14 How to Work Your Way to Hell


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Which is worse–works without faith, or faith without works?

Yes.

Paul of Tarsus tells us a lot about works without faith–his own, for starters:

If anyone else thinks he has reason for confidence in the flesh, I have more: circumcised on the eighth day, of the people of Israel, of the tribe of Benjamin, a Hebrew of the Hebrews; as to the law, a Pharisee; as to zeal, a persecutor of the church; as to righteousness under the law, blameless. But whatever gain I had, I counted as loss for the sake of Christ. Indeed, I count everything as loss because of the surpassing worth of knowing Christ Jesus my Lord. For his sake I have suffered the loss of all things and count them as rubbish, in order that I may gain Christ and be found in him, not having a righteousness of my own that comes from the law, but that which comes through faith in Christ, the righteousness from God that comes from faith–

A lot of people practicing a lot of religions are just like Paul. They think they can work their way to heaven when they’re actually working their way to hell. Paul reminds us here in Philippians 3.4b-9 that neither his impressive pedigree, nor his religious affiliation, nor his sincere effort could ever produce what pleases God–perfect righteousness. Absolute holiness. The only thing He will accept as a visa into glory.

I recently read an article by a scientist–one of the world’s leading chemists–who makes molecules. Even if all of us could do that, and even if holiness could be measured in such a way, none of us has the capacity to offer God even one molecule of our own holiness.

At about the same time he wrote to the church at Philippi, Greece, Paul explained to the congregation at Ephesus, Turkey, that

…by grace you have been saved through faith. And this is not your own doing; it is the gift of God, not a result of works, so that no one may boast. For we are his workmanship, created in Christ Jesus for good works, which God prepared beforehand, that we should walk in them. (EPH 2.8-10)

When Adam fell, we all fell with him. Hard and flat. Sin is a leveler. The people in prison did not all commit the same crime, but they all view the world through the same vertical lines.

But James, Jesus’ little brother, looks at the faith-and-works continuum from another angle. In James 2.14-17, after his short treatise on the sin of partiality, he writes:

What good is it, my brothers, if someone says he has faith but does not have works? Can that faith save him? If a brother or sister is poorly clothed and lacking in daily food, and one of you says to them, ‘Go in peace, be warmed and filled,’ without giving them the things needed for the body, what good is that? So also faith by itself, if it does not have works, is dead.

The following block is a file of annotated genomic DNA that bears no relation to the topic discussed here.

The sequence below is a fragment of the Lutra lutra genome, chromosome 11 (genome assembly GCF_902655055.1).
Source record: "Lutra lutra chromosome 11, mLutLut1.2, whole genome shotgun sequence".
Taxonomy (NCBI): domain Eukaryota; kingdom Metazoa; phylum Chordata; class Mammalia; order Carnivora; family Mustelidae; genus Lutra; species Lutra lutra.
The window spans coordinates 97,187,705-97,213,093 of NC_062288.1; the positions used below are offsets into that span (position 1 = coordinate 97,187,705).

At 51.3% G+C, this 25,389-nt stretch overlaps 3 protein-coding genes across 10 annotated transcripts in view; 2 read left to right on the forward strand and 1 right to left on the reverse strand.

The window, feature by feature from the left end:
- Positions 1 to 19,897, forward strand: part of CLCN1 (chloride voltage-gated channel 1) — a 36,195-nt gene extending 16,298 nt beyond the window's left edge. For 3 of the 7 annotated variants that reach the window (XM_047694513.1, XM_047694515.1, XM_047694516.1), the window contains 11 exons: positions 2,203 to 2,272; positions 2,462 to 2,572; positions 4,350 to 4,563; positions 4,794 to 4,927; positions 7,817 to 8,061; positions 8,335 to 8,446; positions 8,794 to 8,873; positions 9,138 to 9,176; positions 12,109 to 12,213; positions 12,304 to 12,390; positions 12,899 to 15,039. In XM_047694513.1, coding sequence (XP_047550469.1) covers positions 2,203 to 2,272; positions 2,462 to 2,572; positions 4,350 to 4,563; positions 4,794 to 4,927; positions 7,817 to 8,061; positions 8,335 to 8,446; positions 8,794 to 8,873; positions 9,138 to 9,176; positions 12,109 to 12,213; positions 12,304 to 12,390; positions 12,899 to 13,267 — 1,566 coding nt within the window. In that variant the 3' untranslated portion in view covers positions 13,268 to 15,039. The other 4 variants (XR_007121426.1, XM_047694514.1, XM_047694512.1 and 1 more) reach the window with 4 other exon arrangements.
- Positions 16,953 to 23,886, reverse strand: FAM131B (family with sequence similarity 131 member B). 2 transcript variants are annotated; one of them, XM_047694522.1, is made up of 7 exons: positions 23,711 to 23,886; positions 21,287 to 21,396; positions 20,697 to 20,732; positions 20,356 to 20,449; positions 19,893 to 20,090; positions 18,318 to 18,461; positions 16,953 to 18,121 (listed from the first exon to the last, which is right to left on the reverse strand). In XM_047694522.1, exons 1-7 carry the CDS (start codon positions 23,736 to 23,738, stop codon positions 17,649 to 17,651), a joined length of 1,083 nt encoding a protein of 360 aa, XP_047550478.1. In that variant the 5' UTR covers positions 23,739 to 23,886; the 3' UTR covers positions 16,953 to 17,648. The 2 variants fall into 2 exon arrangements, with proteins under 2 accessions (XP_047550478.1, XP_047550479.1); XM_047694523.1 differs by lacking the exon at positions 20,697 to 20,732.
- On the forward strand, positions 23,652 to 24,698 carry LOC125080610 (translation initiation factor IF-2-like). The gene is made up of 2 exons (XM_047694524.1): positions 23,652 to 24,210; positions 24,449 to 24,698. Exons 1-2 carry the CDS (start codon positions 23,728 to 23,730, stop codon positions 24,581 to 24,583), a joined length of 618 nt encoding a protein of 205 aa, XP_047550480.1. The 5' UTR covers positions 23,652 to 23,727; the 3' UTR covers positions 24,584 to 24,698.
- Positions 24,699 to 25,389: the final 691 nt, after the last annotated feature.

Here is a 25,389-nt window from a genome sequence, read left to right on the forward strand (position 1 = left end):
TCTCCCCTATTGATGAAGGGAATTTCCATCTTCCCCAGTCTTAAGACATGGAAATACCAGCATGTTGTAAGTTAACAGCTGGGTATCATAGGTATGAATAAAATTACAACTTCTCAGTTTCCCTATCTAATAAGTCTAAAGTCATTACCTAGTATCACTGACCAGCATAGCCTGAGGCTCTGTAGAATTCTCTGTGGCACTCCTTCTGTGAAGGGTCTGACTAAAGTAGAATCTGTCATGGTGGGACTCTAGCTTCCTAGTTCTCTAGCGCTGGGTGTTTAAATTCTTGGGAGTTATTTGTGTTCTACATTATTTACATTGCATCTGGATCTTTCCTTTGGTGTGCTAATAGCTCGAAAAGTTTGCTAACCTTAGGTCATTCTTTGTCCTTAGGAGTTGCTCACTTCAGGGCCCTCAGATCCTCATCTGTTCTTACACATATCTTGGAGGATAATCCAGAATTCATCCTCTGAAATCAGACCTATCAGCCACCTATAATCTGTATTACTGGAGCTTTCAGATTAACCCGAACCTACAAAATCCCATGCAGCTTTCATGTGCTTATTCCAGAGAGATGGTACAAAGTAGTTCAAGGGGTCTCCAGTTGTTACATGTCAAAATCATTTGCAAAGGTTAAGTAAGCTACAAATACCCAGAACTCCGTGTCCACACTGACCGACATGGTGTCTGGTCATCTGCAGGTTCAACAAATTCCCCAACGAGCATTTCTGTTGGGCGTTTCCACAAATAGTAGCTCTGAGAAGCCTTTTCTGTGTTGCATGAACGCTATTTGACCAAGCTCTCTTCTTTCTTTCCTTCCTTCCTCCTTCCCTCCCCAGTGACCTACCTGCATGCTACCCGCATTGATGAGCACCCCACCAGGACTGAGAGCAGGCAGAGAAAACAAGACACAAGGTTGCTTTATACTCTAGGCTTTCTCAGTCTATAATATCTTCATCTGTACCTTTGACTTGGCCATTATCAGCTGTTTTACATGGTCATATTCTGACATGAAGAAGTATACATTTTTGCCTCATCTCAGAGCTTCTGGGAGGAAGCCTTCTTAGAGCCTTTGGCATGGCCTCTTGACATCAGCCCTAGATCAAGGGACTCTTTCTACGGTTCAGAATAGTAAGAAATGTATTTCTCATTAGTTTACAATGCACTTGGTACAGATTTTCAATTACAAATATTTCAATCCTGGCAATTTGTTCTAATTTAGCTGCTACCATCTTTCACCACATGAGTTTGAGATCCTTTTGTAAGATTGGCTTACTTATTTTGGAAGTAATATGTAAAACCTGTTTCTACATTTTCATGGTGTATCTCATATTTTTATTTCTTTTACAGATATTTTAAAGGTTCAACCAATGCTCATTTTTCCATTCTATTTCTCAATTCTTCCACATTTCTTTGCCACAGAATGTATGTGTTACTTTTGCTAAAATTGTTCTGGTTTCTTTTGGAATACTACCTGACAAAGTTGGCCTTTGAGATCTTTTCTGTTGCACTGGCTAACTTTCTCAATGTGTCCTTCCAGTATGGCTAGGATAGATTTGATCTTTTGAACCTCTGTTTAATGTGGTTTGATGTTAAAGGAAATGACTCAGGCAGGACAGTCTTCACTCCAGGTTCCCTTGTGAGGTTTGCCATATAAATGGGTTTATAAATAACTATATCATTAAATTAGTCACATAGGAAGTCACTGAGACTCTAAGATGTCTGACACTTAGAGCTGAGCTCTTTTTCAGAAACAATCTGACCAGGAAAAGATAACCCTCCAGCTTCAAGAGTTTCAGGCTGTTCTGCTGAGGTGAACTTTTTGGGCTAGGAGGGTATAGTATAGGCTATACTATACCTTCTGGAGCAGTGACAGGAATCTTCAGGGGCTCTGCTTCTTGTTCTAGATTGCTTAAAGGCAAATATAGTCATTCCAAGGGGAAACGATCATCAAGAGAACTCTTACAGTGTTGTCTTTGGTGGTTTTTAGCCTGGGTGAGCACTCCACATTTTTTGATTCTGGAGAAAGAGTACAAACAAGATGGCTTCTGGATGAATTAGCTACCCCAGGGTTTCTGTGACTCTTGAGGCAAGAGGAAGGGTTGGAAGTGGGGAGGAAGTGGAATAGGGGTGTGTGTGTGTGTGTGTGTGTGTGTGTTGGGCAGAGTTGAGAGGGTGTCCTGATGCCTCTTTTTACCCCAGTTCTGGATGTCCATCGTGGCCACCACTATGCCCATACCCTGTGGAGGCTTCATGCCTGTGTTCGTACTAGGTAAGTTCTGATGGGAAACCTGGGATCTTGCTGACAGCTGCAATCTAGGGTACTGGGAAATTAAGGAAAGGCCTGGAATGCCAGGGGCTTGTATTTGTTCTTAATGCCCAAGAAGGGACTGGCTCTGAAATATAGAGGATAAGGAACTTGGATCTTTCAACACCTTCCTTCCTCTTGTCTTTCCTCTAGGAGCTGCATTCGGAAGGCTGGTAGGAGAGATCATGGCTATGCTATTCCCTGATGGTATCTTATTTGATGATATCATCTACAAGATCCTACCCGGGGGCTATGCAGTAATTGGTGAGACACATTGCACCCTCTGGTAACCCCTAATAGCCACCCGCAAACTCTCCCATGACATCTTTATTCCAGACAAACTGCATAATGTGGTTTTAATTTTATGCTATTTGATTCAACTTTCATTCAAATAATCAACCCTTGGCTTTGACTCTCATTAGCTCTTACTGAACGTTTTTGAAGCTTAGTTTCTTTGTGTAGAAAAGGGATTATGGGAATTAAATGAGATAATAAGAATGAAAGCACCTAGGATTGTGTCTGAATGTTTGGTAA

Twice, the writer of Hebrews mentions “dead works.” (HEB 6.1, 9.14) Now, James writes of “dead faith.” In the subsequent verses of Chapter 2, he mentions that even the demons believe in God–and tremble before Him!–so simply believing facts about God is not saving faith. James then cites two Old Testament characters whose faith was demonstrated by their works: Abraham, the Iraqi father of the Jewish nation was not content simply to tell God he was willing to sacrifice Isaac. He unsheathed his dagger and was about to plunge it into Isaac’s belly when God stopped him and provided a substitutionary ram. Rahab the whore did not stop at believing that God was conquering His enemies through the Israelites–she protected their spies, knowing the awesome power of the God of Abraham, Isaac, and Jacob.

James concludes his discussion by writing,

For as the body apart from the spirit is dead, so also faith apart from works is dead.

On some occasion, James probably heard his Brother say that God is glorified when we prove we are His disciples by producing fruit. (JOH 15.8) He came to understand that principle clearly, as the second half of James 2 demonstrates: just as it is vain to think that my works–religious duty, outward devotion, social activism, neighbourly consideration–could possibly get me to heaven, so also is it vain to suppose I am truly a child of God while my life manifests nothing of my faith. As Jesus said, a fruit tree with no fruit is cut down and burned.

The terrible truth is that hell–a real, dreadful place mentioned far more often in Scripture than heaven–will be populated by people whose works were dead or people whose faith was dead.

Both roads lead to the same place.

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